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Reminding us of the timeless wisdom of the 1992 campaign slogan, “it’s the economy, stupid,” Barack Obama’s poll numbers are tanking. A new Washington Post-ABC News poll shows the president’s so-called “Bin Laden bounce,” which had elevated his approval rating to 56 percent immediately following the terror master’s elimination, is down to 47 percent, with 49 percent of Americans disapproving of the president. With respect to his economic performance, the numbers are even more ominous. 59 percent of Americans disapprove of the way he’s handling the economy in general, and a staggering two-out-of three dislike his approach to the nation’s deficit. And for the first time in a long time, a Republican presidential candidate is polling in a dead heat with Mr. Obama.
None of this should surprise anyone. Despite relentlessly upbeat predictions by this administration for the past two years, from Federal Reserve Chairman Ben Bernanke’s “green shoots” of recovery in March of 2009, to Joe Biden’s “Recovery Summer” a year ago, the economy remains saddled with high unemployment, a moribund housing sector and creeping inflation reflected most sharply by rising food and fuel prices.
None of it is lost on ordinary Americans. A full 89 percent recognize the economy is in bad shape and 57 percent say no recovery has begun. Even more importantly, 66 percent are convinced the United States is “seriously” on the wrong track. Thus, it is no coincidence that Mitt Romney, who announced his presidential ambitions last week with the statement, “Barack Obama has failed America,” and who promised to make economic recovery the centerpiece of his campaign, is the Republican in a statistical tie with the president. Each man garners a 47 percent share of the vote in general, while Romney gets the nod — 49 percent to 46 percent among registered voters.
Despite this reality, the president remains outwardly unconcerned. “Obviously, we’re experiencing some headwinds,” Mr. Obama said during a joint news conference with visiting German Chancellor Angela Merkel. But he insisted the country was not headed for a double-dip recession. “I’m not concerned about a double dip recession. I am concerned about the fact that the recovery that we’re on is not producing jobs as quickly as I want it to happen,” he added.
Yet once again, the president retreated to the familiar territory that is rapidly becoming his fallback position should the economy show further signs of deterioration: he “inherited a recession,” in an obvious reference to the Bush administration, even as he once again reminded Americans that his administration “created or saved” more than 2 million jobs. “Recovering from that kind of body blow takes time,” Obama declared. “And recovery is going to be uneven.”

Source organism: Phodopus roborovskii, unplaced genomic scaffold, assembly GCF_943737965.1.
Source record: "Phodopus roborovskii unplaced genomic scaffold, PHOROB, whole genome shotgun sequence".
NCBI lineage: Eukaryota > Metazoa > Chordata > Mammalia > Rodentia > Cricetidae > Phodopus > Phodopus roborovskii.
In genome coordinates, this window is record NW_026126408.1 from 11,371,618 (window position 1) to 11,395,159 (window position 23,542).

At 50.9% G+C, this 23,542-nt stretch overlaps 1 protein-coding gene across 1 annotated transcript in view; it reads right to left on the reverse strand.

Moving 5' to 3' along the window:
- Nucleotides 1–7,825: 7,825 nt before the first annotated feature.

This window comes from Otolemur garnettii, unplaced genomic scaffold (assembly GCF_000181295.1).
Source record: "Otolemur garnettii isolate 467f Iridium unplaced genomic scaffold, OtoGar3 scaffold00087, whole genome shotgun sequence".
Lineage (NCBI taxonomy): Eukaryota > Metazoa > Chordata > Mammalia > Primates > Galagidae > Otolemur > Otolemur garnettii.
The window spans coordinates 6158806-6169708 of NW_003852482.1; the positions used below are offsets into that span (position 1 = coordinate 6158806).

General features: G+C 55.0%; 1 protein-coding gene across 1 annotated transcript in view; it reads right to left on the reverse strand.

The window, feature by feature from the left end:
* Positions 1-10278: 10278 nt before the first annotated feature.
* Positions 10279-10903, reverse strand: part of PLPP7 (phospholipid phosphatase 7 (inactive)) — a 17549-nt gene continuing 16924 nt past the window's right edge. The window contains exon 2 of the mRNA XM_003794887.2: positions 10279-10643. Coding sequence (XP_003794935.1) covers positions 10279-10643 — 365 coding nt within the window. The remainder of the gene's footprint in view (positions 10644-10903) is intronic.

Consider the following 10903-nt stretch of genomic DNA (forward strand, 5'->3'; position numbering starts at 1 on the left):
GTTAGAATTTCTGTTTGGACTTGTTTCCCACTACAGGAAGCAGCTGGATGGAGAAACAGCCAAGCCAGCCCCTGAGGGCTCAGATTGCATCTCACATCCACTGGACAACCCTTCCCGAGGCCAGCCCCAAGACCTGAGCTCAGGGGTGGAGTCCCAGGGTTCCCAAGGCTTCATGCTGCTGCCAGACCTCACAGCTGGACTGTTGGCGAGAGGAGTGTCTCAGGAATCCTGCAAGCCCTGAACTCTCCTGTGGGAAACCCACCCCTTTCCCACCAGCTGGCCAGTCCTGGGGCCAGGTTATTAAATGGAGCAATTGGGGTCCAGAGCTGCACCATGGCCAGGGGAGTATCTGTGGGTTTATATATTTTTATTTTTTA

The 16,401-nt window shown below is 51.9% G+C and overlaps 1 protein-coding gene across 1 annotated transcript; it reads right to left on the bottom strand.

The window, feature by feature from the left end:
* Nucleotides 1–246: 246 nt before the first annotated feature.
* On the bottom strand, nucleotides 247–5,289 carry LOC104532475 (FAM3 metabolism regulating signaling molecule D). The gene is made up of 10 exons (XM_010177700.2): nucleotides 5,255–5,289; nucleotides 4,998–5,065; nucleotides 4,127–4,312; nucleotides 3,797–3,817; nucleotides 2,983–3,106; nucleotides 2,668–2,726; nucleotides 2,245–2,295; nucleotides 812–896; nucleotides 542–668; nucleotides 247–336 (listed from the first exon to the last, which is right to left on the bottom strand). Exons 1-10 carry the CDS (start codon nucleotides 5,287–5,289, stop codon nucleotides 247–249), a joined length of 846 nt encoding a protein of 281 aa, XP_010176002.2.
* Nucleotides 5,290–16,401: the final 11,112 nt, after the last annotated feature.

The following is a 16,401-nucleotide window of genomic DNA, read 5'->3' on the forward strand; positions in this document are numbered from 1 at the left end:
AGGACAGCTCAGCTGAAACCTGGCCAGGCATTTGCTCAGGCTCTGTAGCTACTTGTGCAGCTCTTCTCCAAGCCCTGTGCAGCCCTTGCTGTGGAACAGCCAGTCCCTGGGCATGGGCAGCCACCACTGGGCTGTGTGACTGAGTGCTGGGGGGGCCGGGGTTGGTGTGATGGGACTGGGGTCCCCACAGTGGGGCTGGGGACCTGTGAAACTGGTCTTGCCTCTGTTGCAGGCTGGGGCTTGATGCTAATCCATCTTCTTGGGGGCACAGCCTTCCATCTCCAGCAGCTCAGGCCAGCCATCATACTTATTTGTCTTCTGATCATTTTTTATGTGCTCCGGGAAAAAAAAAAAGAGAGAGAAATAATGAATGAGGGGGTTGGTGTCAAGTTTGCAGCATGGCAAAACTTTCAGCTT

Perhaps one could take this president more seriously if it weren’t for his ability to completely contradict himself without the slightest acknowledgement or remorse. “I think it is important though to recognize that if we keep on adding to the debt, even in the midst of this recovery, that at some point, people could lose confidence in the US economy in a way that could actually lead to a double-dip recession,” said the president in 2009, during a trip to Asia. “One of the trickiest things we’re doing right now, is to on the one hand make sure the recovery is supported and not withdraw a lot of money either with tax increases or big spending…at the same time, making sure that we’re setting up a pathway for long term for deficit reduction. It’s about as hard of a play as there is,” he added.
How sincere was the president then? In the last two years, the administration has engaged in a second round of Quantitative Easing (QE2), an odious combination of “big spending,” as in $600 billion of added liquidity to the monetary system, and a de facto “tax increase” caused by the subsequent weakening of the dollar which has fueled inflation. Even more incredibly, the president submitted a 2012 budget of $3.7 trillion containing $1.4 trillion of deficit spending, which was so out of whack with the reality of “long-term deficit reduction” that the Senate rejected it by a vote of 97-0.
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